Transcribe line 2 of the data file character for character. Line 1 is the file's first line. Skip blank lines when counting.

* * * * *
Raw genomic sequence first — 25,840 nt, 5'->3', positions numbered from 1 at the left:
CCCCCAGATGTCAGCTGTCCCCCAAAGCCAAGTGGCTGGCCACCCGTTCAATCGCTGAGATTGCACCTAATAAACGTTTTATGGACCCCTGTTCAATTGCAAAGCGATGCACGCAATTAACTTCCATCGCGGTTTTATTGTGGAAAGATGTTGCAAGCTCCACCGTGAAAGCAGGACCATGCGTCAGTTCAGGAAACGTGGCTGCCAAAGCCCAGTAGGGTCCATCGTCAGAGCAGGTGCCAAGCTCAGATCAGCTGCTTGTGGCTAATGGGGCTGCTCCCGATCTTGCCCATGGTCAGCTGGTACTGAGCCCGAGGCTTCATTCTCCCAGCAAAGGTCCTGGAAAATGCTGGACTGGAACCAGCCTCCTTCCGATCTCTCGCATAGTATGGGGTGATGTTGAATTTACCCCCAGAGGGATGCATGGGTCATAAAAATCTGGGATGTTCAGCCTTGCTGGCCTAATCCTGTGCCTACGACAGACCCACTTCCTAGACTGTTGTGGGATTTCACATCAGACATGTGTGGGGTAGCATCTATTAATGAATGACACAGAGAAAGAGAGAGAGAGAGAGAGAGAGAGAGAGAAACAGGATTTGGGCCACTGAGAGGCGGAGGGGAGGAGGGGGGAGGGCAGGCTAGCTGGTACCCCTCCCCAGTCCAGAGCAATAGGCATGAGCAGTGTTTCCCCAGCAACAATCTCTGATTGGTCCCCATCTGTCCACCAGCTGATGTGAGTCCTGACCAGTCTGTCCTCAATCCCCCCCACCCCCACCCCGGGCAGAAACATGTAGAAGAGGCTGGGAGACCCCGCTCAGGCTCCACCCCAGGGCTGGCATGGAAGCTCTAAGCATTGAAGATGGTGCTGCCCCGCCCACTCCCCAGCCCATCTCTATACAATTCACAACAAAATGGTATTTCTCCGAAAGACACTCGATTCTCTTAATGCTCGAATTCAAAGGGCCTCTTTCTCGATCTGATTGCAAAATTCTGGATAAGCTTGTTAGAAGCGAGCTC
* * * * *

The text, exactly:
CCCCCAGATGTCAGCTGTCCCCCAAAGCCAAGTGGCTGGCCACCCGTTCAATCGCTGAGATTGCACCTAATAAACGTTTTATGGACCCCTGTTCAATTGCAAAGCGATGCACGCAATTAACTTCCATCGCGGTTTTATTGTGGAAAGATGTTGCAAGCTCCACCGTGAAAGCAGGACCATGCGTCAGTTCAGGAAACGTGGCTGCCAAAGCCCAGTAGGGTCCATCGTCAGAGCAGGTGCCAAGCTCAGATCAGCTGCTTGTGGCTAATGGGGCTGCTCCCGATCTTGCCCATGGTCAGCTGGTACTGAGCCCGAGGCTTCATTCTCCCAGCAAAGGTCCTGGAAAATGCTGGACTGGAACCAGCCTCCTTCCGATCTCTCGCATAGTATGGGGTGATGTTGAATTTACCCCCAGAGGGATGCATGGGTCATAAAAATCTGGGATGTTCAGCCTTGCTGGCCTAATCCTGTGCCTACGACAGACCCACTTCCTAGACTGTTGTGGGATTTCACATCAGACATGTGTGGGGTAGCATCTATTAATGAATGACACAGAGAAAGAGAGAGAGAGAGAGAGAGAGAGAGAGAAACAGGATTTGGGCCACTGAGAGGCGGAGGGGAGGAGGGGGGAGGGCAGGCTAGCTGGTACCCCTCCCCAGTCCAGAGCAATAGGCATGAGCAGTGTTTCCCCAGCAACAATCTCTGATTGGTCCCCATCTGTCCACCAGCTGATGTGAGTCCTGACCAGTCTGTCCTCAATCCCCCCCACCCCCACCCCGGGCAGAAACATGTAGAAGAGGCTGGGAGACCCCGCTCAGGCTCCACCCCAGGGCTGGCATGGAAGCTCTAAGCATTGAAGATGGTGCTGCCCCGCCCACTCCCCAGCCCATCTCTATACAATTCACAACAAAATGGTATTTCTCCGAAAGACACTCGATTCTCTTAATGCTCGAATTCAAAGGGCCTCTTTCTCGATCTGATTGCAAAATTCTGGATAAGCTTGTTAGAAGCGAGCTC